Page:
At the same time, I met up with a friend in Bangkok who was working for Education Development Center (EDC). I talked to her about my interests to see how they would be realized during and after graduate school. She confirmed that my interests intersect with IED, but she did say that choosing a program depended on how you wanted to approach an understanding of development. She was incredibly helpful in putting me in touch with people she knew in the field, two of whom went through the IEDP at Penn, to have a better understanding of how I could approach entering IED and the various programs and schools I should consider. While some pointed out that I could attend graduate programs that focused entirely on theoretical underpinnings that I could apply immediately after graduating, and those that focused on a specific area (e.g. teaching and learning) that I could apply to development, I ultimately decided on applying to programs that situated content in development and married theory and practice.
Goals + IEDP @ Penn GSE
Choosing among graduate programs was incredibly difficult. I kept weighing the pros and cons of each program to which I was admitted, which changed as scholarship and fellowship awards were announced. To help in making the decision, I tried to attend virtual information sessions for all of my programs to get a better sense of what it would feel like to be a student and to interact with the professors. The virtual info session with IEDP at Penn GSE, with students in the 18-19 cohort, was extremely informative. As the students spoke about their interests and experiences in program, they genuinely looked happy and and connected as a group, which was important for me in a graduate program. While I could have taken a different lens or focus at a different school or another one offered me a larger financial aid package, I chose IEDP at Penn GSE because I thought it would be the program where I could see myself best utilizing the resources, opportunities, courses, and expertise in grad school to meet my in- and post-graduate goals.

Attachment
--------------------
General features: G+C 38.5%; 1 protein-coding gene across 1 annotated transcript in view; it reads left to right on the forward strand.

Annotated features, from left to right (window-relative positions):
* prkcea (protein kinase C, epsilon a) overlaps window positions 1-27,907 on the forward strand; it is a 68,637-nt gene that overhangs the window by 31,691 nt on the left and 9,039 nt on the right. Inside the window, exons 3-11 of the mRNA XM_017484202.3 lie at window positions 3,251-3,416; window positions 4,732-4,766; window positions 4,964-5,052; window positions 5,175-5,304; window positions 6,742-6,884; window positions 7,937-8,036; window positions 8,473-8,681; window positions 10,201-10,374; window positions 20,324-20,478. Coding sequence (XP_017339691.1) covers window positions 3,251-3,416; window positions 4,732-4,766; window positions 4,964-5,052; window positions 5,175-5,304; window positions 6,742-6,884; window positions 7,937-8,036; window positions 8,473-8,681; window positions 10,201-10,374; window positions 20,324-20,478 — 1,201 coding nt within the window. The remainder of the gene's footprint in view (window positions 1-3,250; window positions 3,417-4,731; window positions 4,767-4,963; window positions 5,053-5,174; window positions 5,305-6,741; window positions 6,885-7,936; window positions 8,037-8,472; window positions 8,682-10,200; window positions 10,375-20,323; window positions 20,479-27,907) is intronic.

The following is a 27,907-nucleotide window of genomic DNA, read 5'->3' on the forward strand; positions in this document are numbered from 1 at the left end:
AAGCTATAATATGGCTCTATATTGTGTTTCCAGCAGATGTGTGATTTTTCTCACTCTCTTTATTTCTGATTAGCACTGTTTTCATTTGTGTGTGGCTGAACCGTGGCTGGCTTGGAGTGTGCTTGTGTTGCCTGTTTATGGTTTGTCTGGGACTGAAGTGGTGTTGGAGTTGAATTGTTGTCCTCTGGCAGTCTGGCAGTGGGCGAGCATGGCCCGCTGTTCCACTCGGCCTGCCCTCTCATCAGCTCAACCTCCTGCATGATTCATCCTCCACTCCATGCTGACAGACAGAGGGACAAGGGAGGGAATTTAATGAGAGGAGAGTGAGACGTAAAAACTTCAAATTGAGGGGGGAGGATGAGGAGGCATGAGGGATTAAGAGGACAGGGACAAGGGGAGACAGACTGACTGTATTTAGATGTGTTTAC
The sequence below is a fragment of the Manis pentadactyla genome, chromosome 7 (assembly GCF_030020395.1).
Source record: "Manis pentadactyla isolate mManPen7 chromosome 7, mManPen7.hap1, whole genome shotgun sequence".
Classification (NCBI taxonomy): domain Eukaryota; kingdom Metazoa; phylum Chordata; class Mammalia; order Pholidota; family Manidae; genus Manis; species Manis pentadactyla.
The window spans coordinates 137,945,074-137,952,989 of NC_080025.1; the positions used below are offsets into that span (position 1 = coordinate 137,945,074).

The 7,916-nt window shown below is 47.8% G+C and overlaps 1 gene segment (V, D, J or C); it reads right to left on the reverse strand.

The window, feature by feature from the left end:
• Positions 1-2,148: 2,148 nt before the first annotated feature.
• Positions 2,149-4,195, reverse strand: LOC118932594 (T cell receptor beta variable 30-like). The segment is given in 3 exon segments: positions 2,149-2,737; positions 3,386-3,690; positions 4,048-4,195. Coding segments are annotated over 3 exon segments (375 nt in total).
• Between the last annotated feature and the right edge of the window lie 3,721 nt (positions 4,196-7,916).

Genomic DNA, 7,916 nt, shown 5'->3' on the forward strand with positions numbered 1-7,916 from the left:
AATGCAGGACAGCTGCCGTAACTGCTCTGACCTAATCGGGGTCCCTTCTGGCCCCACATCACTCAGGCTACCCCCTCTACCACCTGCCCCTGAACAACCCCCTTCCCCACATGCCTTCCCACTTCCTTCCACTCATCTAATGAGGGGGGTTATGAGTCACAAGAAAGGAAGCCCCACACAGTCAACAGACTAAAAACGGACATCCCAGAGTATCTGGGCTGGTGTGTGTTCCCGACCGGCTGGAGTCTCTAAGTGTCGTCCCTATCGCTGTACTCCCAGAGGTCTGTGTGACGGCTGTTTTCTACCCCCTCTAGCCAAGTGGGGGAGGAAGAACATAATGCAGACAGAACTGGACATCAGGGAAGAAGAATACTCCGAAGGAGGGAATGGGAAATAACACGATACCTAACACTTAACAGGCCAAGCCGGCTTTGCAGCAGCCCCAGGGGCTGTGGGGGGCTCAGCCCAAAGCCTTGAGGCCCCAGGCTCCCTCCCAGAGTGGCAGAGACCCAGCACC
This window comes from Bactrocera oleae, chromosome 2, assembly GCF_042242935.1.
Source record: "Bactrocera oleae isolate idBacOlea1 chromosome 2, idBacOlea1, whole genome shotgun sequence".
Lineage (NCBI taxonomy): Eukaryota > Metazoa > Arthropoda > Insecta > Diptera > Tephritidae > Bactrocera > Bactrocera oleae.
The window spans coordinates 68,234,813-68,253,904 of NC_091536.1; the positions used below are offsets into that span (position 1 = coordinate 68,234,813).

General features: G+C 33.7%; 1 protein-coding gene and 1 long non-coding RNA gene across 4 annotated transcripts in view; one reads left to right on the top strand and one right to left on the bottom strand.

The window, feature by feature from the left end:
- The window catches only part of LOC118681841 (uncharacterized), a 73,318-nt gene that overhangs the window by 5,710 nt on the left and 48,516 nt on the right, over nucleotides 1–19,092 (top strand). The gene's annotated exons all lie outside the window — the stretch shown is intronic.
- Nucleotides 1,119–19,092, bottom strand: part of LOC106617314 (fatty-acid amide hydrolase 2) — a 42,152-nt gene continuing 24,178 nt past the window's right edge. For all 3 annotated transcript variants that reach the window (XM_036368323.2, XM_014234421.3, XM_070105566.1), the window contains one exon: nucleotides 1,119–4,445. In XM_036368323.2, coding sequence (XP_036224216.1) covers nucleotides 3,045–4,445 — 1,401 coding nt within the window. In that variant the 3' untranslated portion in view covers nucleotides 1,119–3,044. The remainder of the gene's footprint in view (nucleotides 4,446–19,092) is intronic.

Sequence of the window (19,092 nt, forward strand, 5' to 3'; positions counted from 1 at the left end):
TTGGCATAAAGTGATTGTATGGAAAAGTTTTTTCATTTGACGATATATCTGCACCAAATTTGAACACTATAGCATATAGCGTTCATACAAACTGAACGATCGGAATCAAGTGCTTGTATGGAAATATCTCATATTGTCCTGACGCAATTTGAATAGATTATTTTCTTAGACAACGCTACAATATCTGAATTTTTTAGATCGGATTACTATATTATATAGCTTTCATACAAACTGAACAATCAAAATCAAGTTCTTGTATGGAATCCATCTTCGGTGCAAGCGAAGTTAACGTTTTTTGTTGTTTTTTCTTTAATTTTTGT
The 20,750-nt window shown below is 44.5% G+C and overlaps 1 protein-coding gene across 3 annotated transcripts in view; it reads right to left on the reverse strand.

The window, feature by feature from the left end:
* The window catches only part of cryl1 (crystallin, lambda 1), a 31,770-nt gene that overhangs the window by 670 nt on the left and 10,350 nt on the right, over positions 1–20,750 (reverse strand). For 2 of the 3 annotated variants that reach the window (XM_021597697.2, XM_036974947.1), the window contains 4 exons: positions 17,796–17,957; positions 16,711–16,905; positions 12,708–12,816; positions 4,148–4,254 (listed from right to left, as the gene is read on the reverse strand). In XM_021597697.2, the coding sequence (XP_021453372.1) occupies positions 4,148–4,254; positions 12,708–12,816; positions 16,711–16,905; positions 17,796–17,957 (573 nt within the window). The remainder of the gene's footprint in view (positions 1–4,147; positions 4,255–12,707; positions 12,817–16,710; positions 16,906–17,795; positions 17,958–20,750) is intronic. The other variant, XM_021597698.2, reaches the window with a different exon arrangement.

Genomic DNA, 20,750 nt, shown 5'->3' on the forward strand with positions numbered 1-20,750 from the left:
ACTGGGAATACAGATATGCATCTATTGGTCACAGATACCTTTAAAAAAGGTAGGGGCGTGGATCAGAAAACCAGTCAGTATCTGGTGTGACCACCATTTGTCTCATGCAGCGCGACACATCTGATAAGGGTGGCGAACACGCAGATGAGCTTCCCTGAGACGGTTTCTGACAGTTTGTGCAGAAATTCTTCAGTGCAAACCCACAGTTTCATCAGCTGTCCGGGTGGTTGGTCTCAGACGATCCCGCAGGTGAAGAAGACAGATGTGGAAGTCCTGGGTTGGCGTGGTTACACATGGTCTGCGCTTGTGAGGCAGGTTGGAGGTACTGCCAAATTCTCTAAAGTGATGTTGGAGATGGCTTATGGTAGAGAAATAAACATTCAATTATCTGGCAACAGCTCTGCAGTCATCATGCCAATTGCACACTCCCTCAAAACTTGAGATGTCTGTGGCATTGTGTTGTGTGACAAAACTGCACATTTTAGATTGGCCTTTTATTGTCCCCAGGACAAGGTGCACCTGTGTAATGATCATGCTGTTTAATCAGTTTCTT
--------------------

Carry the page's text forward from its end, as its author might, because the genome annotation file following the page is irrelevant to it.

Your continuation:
So far, the IEDP at Penn GSE has been everything that I wanted in a program for my post-graduate goals. Through core IEDP classes, I learn the ins and outs of what working in in the field (or at a desk) looks like and am able to discuss various issues around international educational development. I’m also able to expand outside of my core classes with a class in quantitative methods for program monitoring and evaluation as well as a class to focus on my interest in the complexity of language in education. Of the 29 students in my cohort, only one other student has the exact same schedule as I do. Much of my time is spent learning from and with my cohortmates about the topics that they’re covering in their classes and the interests and backgrounds that have brought them to international educational development. Their backgrounds range from teachers wanting to affect change on a larger scale to people who have never worked in education. My peers have contributed immensely to my understanding of international educational development in my journey through IEDP, and I can’t wait for y’all to read about those journeys in upcoming posts.